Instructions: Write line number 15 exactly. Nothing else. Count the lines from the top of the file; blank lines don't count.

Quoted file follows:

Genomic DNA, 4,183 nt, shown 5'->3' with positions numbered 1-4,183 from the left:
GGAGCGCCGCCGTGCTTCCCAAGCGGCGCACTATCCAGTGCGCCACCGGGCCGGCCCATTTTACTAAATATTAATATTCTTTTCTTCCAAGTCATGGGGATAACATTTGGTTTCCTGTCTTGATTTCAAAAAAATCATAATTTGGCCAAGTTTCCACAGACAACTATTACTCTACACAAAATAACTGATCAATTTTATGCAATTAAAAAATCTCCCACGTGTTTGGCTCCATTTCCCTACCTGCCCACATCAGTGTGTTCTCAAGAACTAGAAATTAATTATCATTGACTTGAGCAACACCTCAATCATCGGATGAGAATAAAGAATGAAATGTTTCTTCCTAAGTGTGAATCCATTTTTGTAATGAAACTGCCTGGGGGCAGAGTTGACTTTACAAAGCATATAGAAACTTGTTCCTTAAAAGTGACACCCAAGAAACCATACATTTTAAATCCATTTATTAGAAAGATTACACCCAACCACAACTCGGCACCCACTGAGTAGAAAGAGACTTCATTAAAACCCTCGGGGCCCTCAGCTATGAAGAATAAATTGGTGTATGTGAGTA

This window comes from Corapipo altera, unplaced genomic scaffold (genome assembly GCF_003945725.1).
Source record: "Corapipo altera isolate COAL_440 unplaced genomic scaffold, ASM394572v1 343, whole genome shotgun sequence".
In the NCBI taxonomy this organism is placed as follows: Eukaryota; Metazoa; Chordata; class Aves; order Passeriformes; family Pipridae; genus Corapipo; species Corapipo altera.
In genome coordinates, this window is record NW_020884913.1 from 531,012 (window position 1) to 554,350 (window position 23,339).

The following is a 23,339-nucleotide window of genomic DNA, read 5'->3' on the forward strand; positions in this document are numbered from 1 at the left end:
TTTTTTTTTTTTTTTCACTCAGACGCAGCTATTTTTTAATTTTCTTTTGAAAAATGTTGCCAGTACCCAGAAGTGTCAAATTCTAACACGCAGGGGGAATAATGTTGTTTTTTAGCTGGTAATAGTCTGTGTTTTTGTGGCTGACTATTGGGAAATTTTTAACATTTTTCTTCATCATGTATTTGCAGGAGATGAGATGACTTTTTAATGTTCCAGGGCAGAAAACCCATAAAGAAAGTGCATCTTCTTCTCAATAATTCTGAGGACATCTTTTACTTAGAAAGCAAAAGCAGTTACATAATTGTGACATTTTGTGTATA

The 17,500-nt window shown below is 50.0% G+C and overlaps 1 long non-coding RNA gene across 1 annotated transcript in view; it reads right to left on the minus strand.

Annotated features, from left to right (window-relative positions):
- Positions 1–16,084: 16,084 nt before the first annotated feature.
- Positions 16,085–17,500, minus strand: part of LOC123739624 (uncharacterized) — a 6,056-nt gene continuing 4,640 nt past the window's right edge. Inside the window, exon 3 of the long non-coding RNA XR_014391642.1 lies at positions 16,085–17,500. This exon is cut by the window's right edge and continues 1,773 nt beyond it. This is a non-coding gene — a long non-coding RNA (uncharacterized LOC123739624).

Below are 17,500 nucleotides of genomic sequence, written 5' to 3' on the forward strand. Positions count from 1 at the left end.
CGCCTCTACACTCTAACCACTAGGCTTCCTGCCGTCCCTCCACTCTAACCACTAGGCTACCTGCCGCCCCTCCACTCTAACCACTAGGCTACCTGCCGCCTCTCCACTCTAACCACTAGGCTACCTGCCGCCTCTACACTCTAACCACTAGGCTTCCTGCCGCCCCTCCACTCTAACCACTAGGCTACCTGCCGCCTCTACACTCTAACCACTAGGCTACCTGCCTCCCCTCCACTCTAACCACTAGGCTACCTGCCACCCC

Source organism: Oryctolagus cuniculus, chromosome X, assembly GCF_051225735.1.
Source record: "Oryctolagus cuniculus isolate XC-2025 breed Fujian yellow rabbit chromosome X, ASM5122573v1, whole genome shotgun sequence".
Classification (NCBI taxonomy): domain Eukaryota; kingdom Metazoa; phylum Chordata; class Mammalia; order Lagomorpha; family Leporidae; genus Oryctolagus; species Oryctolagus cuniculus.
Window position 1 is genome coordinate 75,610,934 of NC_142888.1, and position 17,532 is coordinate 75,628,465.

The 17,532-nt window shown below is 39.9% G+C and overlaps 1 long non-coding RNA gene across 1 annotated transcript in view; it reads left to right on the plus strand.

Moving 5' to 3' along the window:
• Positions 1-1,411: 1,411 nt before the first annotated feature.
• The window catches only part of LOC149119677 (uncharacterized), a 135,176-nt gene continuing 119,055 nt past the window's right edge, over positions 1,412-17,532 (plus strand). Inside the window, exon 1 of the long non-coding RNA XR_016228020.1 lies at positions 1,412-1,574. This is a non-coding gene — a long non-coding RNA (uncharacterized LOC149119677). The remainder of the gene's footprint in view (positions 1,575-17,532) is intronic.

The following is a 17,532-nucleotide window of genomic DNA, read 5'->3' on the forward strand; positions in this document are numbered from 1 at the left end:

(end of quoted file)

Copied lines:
Source organism: Oryctolagus cuniculus, chromosome X, assembly GCF_051225735.1.